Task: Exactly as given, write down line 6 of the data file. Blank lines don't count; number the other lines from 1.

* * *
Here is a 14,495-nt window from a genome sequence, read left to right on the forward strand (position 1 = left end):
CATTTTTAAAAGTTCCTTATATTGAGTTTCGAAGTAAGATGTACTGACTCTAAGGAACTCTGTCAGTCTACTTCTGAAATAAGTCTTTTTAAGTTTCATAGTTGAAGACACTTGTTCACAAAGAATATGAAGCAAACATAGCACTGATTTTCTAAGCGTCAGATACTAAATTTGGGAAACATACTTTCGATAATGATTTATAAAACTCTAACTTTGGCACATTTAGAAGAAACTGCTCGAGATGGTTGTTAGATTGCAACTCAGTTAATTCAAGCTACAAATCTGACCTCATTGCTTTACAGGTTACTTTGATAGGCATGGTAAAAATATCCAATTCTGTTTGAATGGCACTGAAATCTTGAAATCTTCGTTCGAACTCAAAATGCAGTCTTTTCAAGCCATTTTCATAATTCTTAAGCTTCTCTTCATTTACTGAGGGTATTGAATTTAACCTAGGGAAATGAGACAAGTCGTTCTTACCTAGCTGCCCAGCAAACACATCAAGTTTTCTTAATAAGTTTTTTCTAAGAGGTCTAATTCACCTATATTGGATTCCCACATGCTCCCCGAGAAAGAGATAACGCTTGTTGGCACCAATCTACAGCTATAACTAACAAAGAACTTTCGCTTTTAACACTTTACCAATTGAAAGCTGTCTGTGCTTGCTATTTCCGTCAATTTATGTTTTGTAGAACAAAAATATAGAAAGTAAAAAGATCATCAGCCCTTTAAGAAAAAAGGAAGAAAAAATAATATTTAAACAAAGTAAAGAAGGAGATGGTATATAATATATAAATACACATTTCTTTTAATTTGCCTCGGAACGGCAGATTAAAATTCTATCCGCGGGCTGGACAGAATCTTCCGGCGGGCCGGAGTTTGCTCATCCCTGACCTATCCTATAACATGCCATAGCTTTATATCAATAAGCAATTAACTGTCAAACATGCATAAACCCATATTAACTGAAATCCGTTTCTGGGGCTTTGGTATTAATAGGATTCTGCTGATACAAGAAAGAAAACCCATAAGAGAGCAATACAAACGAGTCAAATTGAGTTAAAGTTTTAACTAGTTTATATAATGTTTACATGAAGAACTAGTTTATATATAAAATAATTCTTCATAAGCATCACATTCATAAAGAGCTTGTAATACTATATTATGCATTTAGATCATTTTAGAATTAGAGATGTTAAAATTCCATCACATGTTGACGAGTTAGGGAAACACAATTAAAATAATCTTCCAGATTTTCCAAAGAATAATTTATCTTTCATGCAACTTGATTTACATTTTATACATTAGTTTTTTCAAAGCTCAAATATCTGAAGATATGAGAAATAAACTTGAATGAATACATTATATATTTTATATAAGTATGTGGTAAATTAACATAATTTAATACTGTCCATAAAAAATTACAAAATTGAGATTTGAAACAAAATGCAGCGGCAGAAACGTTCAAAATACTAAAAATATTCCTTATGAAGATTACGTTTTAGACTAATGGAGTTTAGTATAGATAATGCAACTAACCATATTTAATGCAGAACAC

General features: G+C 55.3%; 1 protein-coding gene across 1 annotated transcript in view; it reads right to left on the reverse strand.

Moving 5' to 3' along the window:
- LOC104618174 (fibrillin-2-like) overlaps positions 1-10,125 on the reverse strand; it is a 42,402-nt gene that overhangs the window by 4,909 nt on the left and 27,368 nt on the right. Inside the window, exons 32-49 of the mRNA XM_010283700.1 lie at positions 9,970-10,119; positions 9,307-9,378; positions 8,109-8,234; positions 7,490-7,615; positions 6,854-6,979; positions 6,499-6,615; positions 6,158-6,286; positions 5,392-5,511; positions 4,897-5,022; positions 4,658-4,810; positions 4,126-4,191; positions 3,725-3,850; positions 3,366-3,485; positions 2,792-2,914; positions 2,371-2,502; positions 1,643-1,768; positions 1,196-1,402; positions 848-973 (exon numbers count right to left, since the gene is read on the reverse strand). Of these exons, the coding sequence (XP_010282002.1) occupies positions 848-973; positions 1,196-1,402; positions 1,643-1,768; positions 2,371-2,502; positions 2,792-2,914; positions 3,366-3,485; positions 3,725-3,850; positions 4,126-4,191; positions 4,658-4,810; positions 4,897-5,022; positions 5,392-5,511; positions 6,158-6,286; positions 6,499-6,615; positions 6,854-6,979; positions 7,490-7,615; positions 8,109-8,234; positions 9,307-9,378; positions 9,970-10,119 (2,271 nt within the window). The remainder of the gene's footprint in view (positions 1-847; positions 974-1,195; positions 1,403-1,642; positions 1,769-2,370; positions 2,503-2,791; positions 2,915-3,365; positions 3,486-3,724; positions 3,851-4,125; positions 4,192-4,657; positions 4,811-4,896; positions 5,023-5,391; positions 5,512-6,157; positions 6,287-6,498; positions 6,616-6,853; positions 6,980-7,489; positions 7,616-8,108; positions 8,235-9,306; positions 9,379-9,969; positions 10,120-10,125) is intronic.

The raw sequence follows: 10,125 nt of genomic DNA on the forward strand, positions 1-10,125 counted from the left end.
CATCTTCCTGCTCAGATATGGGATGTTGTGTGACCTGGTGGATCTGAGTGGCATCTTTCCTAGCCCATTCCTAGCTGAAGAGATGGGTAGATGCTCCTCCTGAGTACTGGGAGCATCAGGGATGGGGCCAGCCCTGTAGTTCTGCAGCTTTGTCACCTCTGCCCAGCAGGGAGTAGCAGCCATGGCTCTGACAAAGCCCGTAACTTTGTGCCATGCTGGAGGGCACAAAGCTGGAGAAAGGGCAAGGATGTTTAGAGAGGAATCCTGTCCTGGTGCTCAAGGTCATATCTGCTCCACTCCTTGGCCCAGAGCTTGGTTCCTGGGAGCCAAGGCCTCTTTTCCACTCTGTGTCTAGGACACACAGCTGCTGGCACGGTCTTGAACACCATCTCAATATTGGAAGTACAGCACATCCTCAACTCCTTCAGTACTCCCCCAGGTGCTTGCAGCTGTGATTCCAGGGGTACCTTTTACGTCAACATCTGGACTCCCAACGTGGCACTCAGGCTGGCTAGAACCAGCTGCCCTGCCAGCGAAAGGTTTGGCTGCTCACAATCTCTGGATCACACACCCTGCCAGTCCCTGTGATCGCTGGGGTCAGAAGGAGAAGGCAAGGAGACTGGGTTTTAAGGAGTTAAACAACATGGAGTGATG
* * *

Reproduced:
The raw sequence follows: 10,125 nt of genomic DNA on the forward strand, positions 1-10,125 counted from the left end.